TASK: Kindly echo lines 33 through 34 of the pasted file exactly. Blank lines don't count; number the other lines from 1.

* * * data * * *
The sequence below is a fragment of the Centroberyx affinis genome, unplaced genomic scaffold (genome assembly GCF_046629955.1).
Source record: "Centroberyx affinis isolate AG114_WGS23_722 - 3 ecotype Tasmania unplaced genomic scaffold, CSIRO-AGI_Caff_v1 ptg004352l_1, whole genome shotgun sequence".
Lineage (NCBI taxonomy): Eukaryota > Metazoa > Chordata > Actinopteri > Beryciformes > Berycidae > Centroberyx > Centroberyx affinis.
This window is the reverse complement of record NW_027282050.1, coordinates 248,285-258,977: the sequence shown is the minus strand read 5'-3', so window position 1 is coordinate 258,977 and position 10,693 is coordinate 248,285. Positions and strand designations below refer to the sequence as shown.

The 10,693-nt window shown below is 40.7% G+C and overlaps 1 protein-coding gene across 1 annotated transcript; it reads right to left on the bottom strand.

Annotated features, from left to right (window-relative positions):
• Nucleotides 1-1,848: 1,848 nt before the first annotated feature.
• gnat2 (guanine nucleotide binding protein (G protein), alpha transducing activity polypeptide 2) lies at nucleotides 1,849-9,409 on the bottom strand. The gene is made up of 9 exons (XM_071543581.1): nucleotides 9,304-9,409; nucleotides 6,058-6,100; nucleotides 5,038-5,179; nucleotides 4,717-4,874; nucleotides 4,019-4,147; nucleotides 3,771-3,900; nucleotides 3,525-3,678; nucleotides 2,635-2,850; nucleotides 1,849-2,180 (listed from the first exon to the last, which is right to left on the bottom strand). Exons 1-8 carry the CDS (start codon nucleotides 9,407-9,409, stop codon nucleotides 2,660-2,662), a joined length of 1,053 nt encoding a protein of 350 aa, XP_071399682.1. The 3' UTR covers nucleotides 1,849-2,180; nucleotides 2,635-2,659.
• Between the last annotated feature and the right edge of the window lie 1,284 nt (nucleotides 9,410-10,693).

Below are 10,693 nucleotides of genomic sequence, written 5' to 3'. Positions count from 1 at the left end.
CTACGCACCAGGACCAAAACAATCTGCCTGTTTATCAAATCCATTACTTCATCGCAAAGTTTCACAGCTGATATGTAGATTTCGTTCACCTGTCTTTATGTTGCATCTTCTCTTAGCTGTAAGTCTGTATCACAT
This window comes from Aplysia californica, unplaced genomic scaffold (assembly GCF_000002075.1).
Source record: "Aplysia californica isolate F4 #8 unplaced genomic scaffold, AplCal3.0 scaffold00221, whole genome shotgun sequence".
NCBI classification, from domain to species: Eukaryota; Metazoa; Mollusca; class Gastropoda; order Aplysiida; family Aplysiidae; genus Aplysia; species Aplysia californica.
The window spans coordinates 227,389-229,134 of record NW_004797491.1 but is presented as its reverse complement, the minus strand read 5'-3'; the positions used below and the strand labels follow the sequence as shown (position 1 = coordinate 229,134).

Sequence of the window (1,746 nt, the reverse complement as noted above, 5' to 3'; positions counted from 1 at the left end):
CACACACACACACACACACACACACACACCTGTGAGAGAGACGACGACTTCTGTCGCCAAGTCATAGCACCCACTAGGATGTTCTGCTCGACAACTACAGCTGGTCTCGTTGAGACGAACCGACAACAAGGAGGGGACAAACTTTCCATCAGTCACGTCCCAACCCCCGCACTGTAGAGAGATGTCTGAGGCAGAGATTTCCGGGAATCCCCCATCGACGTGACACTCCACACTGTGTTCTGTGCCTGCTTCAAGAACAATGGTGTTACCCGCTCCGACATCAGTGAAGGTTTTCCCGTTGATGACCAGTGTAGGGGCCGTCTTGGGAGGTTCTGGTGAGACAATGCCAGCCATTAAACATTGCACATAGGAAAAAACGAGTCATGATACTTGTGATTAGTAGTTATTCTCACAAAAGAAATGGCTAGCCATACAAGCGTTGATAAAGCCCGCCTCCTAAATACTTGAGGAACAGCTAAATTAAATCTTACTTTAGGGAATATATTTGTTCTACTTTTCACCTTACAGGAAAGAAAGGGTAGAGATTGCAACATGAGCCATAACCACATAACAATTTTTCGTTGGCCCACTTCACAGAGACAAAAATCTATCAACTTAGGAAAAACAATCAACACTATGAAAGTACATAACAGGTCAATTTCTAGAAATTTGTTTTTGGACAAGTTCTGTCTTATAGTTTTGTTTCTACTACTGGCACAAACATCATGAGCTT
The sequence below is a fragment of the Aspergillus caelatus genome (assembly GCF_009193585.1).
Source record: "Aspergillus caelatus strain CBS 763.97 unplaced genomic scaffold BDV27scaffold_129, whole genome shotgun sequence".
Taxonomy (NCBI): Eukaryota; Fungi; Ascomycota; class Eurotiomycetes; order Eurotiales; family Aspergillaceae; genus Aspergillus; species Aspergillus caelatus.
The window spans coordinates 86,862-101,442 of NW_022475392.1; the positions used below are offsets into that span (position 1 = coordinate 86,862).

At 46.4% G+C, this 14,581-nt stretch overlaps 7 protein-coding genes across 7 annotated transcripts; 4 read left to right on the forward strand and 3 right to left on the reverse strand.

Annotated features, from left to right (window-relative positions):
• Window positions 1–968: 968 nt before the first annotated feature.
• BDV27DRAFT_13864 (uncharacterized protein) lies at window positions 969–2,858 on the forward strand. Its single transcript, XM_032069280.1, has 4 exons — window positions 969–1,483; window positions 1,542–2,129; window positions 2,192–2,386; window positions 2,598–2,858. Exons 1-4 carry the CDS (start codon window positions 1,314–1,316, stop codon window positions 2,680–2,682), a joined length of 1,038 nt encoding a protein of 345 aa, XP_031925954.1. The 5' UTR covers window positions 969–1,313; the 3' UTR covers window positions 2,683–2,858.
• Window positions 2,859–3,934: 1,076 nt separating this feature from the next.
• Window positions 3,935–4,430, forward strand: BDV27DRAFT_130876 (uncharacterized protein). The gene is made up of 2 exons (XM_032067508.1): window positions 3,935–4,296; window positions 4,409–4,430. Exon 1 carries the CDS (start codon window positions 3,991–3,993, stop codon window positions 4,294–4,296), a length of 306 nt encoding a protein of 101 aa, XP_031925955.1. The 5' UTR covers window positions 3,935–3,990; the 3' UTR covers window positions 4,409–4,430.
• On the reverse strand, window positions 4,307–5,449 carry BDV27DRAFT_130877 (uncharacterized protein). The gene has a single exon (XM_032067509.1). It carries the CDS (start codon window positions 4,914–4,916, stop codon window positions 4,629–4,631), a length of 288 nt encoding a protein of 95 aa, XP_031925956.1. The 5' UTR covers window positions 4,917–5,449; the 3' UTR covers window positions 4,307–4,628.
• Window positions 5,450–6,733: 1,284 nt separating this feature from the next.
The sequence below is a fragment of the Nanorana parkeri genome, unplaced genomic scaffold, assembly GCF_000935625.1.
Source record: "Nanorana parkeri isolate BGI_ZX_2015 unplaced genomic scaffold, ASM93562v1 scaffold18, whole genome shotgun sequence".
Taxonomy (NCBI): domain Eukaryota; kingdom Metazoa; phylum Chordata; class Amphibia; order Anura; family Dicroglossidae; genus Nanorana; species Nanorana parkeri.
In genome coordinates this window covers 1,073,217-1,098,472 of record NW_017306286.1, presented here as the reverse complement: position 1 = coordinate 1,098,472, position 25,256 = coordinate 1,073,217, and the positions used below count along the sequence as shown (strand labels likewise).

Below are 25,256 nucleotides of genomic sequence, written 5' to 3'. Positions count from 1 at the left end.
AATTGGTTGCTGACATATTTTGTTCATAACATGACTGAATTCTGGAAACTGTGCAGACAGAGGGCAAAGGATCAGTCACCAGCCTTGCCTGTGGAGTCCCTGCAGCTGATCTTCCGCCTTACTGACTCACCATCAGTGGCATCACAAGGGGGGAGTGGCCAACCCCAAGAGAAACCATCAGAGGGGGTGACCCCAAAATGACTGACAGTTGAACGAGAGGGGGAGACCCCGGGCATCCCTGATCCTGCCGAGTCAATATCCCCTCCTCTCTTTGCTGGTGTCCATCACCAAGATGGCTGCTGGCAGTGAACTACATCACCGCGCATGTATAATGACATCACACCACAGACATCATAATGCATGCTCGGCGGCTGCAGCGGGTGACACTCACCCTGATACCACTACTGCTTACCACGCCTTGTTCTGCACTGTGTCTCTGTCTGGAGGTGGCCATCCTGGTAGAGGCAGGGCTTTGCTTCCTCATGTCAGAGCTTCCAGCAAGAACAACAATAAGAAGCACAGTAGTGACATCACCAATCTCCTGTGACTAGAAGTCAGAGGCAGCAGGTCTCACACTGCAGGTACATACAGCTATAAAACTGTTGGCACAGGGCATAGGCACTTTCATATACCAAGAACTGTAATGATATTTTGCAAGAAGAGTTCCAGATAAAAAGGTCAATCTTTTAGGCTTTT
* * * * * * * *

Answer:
In genome coordinates this window covers 1,073,217-1,098,472 of record NW_017306286.1, presented here as the reverse complement: position 1 = coordinate 1,098,472, position 25,256 = coordinate 1,073,217, and the positions used below count along the sequence as shown (strand labels likewise).

Below are 25,256 nucleotides of genomic sequence, written 5' to 3'. Positions count from 1 at the left end.